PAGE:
Page 1 of 1

Some F-35 suppliers have trouble delivering parts on schedul

Unread postPosted: 13 May 2020, 01:18
by spazsinbad
Some F-35 suppliers are having trouble delivering parts on schedule, and Turkey’s departure could make that worse
12 May 2020 Valerie Insinna [Complicated BEST READ at URL]

"WASHINGTON — Lockheed Martin’s F-35 Joint Strike Fighter is on the verge of full-rate production, with a decision slated for early 2021. But a congressional watchdog group is concerned that as the company ramps up F-35 production, its suppliers are falling behind. And those supply chain problems could get even worse as Turkish defense manufacturers are pushed out of the program, the Government Accountability Office said in a May 12 report.

According to the GAO, the number of F-35 parts delivered late skyrocketed from less than 2,000 in August 2017 to upward of 10,000 in July 2019. The number of parts shortages per month also climbed from 875 in July 2018 to more than 8,000 in July 2019. More than 60 percent of that sum was concentrated among 20 suppliers, it said.

“To mitigate late deliveries and parts shortages — and deliver more aircraft on time — the airframe contractor has utilized methods such as reconfiguring the assembly line and moving planned work between different stations along the assembly line,” the GAO said.

“According to the program office, such steps can cause production to be less efficient, which, in turn, can increase the number of labor hours necessary to build each aircraft,” which then drives up cost, the GAO added....

...Hard times for the F-35’s engine supplier
Not all F-35 production trends reported by the GAO were bad for the aircraft. Since 2016, Lockheed has made progress in delivering a greater proportion of F-35s on schedule, with 117 of 134 F-35s delivered on time in 2019.

However, one of the biggest subsystems of the F-35 — the F135 engine produced by Pratt & Whitney — drifted in the opposite direction, with a whopping 91 percent of engines delivered behind schedule. At one point in 2019, Pratt & Whitney stopped deliveries of the F135 for an unspecified period due to test failures, which also contributed to the reduction of on-time deliveries.

According to the Defense Contracts Management Agency, “there have been 18 engine test failures in 2019, which is eight more than in 2018, each requiring disassembly and rework,” the GAO wrote. “To address this issue, the engine contractor has developed new tooling for the assembly line and has established a team to identify characteristics leading to the test failures. Plans are also in place for additional training for employees.”"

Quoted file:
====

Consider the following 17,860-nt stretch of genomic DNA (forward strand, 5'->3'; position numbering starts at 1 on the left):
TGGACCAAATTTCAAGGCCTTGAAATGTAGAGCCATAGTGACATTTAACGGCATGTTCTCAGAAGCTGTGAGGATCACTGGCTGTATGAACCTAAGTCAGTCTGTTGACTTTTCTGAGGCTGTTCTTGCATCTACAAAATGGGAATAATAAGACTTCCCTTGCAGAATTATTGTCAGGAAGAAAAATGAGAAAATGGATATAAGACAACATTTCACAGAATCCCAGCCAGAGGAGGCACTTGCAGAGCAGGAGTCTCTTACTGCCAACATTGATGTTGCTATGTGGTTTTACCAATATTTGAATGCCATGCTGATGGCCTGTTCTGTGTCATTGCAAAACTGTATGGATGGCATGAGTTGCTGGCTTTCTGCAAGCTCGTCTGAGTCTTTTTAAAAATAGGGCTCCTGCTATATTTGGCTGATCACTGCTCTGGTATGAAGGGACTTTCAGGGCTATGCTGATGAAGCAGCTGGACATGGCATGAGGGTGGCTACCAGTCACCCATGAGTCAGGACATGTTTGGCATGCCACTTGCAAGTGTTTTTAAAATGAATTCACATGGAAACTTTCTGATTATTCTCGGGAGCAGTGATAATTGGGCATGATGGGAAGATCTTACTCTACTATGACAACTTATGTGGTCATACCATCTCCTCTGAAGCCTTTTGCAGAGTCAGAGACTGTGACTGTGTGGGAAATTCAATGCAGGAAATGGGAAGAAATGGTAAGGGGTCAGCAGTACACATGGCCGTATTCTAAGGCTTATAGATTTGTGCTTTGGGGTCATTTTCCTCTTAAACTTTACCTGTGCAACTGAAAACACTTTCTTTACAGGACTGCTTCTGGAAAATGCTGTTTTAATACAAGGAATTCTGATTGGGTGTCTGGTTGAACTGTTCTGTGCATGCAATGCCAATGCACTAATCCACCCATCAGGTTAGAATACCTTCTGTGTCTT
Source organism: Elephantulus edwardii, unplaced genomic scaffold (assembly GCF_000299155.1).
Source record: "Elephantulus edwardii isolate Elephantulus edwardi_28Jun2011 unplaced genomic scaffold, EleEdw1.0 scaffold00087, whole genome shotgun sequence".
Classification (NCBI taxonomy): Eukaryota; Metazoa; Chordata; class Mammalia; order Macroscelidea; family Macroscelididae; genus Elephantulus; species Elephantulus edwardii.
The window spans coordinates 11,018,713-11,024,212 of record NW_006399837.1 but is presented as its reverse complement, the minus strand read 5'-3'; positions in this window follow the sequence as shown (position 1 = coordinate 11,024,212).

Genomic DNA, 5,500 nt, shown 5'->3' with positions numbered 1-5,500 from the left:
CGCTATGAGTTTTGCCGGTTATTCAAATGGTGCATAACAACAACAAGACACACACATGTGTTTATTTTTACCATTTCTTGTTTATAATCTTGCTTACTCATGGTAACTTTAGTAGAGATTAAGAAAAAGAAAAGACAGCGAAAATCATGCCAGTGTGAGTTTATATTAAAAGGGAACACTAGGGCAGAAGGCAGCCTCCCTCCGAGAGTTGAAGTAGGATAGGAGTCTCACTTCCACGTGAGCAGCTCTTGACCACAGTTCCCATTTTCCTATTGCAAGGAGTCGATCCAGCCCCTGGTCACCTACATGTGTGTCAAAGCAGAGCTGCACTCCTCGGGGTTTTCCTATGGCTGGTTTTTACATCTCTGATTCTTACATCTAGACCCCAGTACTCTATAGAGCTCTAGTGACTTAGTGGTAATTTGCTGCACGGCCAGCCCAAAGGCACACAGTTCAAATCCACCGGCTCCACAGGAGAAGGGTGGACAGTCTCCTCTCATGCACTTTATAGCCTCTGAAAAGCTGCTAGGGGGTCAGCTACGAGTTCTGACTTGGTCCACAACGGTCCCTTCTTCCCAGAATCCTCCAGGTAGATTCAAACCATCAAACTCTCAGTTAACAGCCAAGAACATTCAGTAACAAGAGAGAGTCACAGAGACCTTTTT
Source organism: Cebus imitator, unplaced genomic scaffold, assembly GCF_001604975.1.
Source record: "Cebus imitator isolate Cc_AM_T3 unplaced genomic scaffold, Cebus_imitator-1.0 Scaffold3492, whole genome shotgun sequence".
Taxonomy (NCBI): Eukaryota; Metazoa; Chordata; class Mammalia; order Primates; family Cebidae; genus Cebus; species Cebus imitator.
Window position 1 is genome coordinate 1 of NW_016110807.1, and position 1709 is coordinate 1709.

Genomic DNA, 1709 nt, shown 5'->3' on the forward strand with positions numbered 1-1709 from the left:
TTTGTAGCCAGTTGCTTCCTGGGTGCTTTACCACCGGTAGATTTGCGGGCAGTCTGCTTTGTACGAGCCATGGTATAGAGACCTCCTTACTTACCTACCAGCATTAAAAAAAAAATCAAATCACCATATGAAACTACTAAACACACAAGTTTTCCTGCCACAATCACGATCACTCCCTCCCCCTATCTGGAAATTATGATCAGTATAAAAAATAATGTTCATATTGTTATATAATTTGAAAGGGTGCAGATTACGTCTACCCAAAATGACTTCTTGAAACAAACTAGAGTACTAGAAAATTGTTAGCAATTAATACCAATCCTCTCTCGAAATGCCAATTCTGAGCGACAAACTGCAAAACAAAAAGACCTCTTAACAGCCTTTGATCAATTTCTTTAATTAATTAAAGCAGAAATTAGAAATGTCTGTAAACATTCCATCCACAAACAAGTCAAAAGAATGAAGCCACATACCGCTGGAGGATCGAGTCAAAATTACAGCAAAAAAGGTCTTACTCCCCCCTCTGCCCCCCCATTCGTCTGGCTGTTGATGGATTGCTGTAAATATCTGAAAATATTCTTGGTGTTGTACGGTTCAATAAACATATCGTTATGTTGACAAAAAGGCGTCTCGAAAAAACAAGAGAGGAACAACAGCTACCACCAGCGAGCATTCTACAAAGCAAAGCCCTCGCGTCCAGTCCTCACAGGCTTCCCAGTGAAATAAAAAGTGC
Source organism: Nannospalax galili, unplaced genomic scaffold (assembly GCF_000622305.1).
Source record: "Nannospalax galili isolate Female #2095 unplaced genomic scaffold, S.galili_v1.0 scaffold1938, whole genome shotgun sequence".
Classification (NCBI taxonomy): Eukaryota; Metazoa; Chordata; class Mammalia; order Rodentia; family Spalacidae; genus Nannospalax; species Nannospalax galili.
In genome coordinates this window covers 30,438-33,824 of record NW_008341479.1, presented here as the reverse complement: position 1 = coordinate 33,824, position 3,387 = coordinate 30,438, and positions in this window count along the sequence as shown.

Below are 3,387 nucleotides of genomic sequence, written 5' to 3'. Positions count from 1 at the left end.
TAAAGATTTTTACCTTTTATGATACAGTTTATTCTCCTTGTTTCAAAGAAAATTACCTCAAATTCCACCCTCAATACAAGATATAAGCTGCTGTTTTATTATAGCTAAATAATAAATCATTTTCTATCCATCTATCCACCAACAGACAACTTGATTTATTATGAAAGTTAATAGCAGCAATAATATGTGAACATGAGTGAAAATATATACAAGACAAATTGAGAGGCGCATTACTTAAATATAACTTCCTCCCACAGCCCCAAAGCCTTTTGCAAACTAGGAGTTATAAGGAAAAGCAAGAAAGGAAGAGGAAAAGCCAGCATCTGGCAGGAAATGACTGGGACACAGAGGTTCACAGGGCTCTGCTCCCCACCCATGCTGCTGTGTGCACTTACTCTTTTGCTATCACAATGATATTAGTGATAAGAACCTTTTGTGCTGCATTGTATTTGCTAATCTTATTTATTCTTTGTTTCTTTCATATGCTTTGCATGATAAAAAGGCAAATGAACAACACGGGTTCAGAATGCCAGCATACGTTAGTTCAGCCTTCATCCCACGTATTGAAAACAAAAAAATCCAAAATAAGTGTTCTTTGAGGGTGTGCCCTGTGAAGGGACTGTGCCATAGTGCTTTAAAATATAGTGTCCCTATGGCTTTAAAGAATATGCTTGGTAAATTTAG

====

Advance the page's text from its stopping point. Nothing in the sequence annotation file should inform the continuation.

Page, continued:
Source: ... hat-worse/

Re: Some F-35 suppliers have trouble delivering parts on sch

Unread postPosted: 13 May 2020, 05:34
by spazsinbad
Posted here because article is a source for the above article however I acknowledge this post could have gone elsewhere.

ALSO Air Force Magazine COMMENTARY: GAO: F-35 Not Meeting Reliability, Maintainability Goals 12 May 2020 John A. Tirpak ... ity-goals/
Actions Needed to Address Manufacturing and Modernization Risks
12 May 2020 GAO-20-339

The F-35 program produced more aircraft and negotiated lower prices in 2019. However, the program is not meeting standards aimed at ensuring consistent, high-quality products, and fielded aircraft do not meet reliability goals.

Also, the cost to modernize aircraft systems went up about $1.5 billion (14%) since the program’s May 2019 annual report to Congress. Due to development delays, this reporting requirement will expire before the effort is complete. We suggest Congress consider extending it.

We made 5 recommendations, including some to help the Defense Department make its modernization cost estimate more comprehensive and credible."

PDF: (2Mb) & HIGHLIGHTS: (184Kb)

PODCAST: F-35 Annual Program Review - DOWNLOAD.MP3: ... ayout=none (6Mb)

"Helmet Mounted Display: During low-light flights, the Helmet Mounted Display’s technology cannot display pure black images, instead presenting a green glow on the screen, which makes it difficult to see the full resolution of the night vision video feed. The contractor developed a new display to avoid this effect. According to F-35 program officials, they placed an initial order of 62 displays with 35 delivered by December 2019 to support U.S. Marine Corps and Navy F-35C fleet operations. Three F-35C pilots completed initial day and night testing using the new display in July 2019 on a carrier. The contractor expects to have a fully qualified redesign by August 2021 and will incorporate it into the production of lot 12 aircraft."


Re: Some F-35 suppliers have trouble delivering parts on sch

Unread postPosted: 14 May 2020, 19:24
by spazsinbad
F-35 Faces Parts Problems After Turks Expulsion
12 May 2020 COLIN CLARK

"WASHINGTON: It’s a familiar tale, if one told with fewer operational problems. The Government Accountability Office today details a $1.5 billion increase for 2019 in the F-35’s Block 4 costs — now up to $12.1 billion — and serious parts problems caused by the expulsion of Turkey from the Joint Strike Fighter program. And that cost estimate may not be completely accurate, the GAO audit found, because “the cost estimate did not fully adhere to leading practices, such as including all life cycle costs.”

The program “is already addressing, to include: cost estimate baselines, risk and uncertainty analyses, and evaluation of Technology Readiness Levels for Block 4 hardware and capabilities,” Program Executive Officer Lt. Gen. Eric Fick said in a prepared statement.

But the bigger problem in the short term is that 15 key parts for the $428 billion F-35 program are “not currently being produced at the needed production rate.” How serious is this problem? How and how much will it slow production?

“The program has identified new sources for 1,005 parts produced by Turkish suppliers, but the program is assessing the effect of 15 key parts not currently being produced at the needed production rate,” the GAO audit found. I asked the JSF PEO for details and did not receive an answer by press time....